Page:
There’s a strange physicality about being a musician; you practice until muscle memory trains the techniques and tunes right into you. When you’re a singer, a sore throat or a cold is a much-feared affliction and as a guitar player, you slice your vegetables mindfully. Then there’s the whole performing thing. My bud Erin and I both write for the band/sing/play guitar and agree that practicing on one’s own (and sometimes together) can be real work. It’s quite a different feeling compared to writing songs, which Paul McCartney described like this:
“That creative moment when you come up with an idea is the greatest, it’s the best. It’s like sex. You’re filled with a knowledge that you’re right, which, when much of your life is filled with guilt and the knowledge that you’re probably not right, is a magic moment.”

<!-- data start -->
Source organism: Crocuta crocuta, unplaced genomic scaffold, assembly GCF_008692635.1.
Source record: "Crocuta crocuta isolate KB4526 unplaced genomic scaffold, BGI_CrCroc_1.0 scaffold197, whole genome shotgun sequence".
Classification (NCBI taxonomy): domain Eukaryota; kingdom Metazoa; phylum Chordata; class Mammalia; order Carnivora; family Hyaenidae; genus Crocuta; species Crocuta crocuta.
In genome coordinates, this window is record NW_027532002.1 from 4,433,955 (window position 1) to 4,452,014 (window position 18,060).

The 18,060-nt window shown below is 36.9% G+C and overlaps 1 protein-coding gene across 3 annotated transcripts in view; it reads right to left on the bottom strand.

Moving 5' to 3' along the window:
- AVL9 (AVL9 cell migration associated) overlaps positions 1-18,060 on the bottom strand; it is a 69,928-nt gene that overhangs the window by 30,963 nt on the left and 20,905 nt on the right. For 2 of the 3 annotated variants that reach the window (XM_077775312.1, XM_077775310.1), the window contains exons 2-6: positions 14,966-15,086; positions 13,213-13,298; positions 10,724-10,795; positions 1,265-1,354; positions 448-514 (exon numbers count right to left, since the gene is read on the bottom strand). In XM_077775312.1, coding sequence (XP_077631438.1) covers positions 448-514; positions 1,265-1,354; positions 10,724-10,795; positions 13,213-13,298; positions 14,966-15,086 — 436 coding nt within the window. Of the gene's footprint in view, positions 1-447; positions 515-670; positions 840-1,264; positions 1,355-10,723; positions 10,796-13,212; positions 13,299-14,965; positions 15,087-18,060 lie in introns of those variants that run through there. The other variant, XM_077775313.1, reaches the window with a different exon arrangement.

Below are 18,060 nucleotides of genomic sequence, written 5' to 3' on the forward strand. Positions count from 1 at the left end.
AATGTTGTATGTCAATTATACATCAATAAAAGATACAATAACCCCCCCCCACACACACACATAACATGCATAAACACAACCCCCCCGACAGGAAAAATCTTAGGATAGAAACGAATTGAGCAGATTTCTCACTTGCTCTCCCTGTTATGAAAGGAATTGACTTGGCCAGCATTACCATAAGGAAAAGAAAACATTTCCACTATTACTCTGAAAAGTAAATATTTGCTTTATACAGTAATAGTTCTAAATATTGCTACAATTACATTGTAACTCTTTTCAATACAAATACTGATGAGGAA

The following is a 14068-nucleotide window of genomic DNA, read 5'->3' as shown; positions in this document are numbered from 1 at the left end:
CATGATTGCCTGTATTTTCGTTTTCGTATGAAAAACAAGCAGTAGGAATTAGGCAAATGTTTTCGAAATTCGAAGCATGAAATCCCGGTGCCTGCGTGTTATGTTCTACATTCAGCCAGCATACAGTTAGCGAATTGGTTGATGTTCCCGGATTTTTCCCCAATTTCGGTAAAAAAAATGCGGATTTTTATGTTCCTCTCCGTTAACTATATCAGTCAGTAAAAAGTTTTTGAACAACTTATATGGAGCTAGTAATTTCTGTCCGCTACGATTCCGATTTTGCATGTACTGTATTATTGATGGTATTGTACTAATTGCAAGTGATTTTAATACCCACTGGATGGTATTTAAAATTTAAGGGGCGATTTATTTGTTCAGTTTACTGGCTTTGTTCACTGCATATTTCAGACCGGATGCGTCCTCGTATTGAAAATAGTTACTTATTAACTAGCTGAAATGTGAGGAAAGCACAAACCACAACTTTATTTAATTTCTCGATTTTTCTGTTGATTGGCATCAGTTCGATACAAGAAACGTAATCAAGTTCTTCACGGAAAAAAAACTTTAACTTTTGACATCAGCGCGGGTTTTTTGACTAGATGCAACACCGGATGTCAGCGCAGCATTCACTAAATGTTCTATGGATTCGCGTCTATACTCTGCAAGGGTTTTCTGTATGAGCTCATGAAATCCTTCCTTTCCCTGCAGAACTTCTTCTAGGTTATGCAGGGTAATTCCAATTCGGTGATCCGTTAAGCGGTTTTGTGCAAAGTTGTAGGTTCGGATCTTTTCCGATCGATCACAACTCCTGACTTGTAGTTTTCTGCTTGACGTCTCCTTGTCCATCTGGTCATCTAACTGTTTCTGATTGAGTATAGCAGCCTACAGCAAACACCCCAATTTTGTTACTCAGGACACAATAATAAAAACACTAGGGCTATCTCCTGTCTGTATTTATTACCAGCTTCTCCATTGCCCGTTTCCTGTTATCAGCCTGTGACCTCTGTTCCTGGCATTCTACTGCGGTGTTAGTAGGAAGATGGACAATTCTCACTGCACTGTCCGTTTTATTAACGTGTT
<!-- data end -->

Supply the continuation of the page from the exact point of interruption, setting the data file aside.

I have similar feelings about composition. Of course, sometimes writing is a slog too and not all fun; in truth we’ve spent the past autumn, winter and current spring season writing and finishing songs for a new album (we’re starting to record really soon!) and it’s been work. Anyway, this is about practice.
As a kid who was never put in (put through?) team sports and who did a whole lot of independent learning in alternative schools and the like, I sometimes unexpectedly rail against practice – it’s like there’s a practice reflex in me that’s missing. It’s almost as if I unconsciously expect the value of the material combined with musical ability to bear me across the waves and onto the other side of finishing a song with the band. So, to compensate, I schedule practicing into my daily agenda and try very hard not to get distracted by any sexy new ideas that show up, or at least, not for too long.
Of course, feeling like a master rules. That’s a pretty good motivator, along with recording deadlines, band practice schedule and live performances. Maybe I’ll read up more on the 10’000 hours rule, too.
Good luck to all you other musicians out there! Now get back to it.